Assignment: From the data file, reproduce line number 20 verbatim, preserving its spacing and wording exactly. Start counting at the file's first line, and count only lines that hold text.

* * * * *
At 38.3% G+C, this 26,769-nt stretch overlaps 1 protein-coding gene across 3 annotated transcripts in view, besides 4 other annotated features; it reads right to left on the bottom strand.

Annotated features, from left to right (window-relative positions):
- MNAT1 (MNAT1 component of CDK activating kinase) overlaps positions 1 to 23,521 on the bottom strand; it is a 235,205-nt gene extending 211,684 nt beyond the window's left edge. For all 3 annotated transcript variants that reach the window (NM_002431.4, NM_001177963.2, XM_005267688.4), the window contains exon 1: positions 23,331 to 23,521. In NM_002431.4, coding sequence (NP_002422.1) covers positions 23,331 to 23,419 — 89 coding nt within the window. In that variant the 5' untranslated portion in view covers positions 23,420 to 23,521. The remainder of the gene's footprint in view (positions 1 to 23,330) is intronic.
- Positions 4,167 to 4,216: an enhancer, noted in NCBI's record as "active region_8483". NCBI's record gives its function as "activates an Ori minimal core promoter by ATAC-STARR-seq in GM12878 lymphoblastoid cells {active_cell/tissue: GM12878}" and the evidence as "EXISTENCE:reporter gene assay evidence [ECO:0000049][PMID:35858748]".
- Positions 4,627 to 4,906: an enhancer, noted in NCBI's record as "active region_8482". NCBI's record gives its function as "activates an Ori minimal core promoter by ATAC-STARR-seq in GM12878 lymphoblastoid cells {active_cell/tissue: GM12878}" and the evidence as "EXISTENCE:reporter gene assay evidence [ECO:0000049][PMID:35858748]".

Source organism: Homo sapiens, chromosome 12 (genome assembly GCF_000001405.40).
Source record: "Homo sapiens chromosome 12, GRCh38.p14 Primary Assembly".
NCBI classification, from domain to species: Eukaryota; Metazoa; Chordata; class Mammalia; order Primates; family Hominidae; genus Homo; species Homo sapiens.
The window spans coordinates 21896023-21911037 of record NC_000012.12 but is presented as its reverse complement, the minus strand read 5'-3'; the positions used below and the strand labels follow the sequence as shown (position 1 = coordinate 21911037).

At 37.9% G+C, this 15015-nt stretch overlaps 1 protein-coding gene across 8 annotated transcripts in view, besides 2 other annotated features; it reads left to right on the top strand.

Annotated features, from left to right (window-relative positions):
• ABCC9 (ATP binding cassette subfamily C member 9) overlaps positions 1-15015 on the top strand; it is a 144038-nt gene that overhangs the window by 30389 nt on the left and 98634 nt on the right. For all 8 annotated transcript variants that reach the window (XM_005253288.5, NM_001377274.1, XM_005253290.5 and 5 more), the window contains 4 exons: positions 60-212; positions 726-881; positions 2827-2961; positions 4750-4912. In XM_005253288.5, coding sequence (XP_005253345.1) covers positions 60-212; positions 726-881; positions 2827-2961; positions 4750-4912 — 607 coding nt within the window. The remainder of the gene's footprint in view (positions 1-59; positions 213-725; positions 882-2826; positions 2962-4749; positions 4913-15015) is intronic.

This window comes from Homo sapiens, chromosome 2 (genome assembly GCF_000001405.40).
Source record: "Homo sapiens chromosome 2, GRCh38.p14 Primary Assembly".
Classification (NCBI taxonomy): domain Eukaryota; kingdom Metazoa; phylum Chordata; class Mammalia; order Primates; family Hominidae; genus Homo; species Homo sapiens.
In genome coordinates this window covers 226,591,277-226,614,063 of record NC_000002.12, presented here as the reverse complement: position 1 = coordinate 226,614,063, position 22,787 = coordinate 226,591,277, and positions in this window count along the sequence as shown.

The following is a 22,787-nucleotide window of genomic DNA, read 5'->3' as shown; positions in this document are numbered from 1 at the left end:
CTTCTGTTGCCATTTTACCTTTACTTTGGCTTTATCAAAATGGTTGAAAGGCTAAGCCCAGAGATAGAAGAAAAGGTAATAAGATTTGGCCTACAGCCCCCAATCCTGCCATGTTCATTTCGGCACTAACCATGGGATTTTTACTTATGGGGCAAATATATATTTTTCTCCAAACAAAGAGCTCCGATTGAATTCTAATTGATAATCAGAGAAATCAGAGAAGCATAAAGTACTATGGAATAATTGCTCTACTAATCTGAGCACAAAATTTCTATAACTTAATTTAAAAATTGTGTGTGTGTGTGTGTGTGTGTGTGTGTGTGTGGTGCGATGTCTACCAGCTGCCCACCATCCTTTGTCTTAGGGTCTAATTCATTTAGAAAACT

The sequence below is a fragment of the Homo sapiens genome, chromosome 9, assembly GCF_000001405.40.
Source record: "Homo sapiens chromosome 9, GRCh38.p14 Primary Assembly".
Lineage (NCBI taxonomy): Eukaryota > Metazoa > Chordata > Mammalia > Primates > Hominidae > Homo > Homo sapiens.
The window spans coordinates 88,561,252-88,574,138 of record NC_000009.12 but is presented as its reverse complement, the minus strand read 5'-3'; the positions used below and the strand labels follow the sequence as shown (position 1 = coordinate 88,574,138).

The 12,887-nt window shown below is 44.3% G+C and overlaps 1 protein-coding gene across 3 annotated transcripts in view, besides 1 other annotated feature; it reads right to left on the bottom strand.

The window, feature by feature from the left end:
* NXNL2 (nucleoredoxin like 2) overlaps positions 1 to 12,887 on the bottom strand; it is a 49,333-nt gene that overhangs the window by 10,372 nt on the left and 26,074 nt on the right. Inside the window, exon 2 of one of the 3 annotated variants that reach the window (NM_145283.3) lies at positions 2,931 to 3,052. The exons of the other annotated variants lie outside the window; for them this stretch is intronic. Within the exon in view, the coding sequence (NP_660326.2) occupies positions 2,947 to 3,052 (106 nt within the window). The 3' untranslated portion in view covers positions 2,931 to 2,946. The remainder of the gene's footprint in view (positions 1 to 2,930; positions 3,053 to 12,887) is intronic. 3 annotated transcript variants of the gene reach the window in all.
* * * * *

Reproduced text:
Source record: "Homo sapiens chromosome 9, GRCh38.p14 Primary Assembly".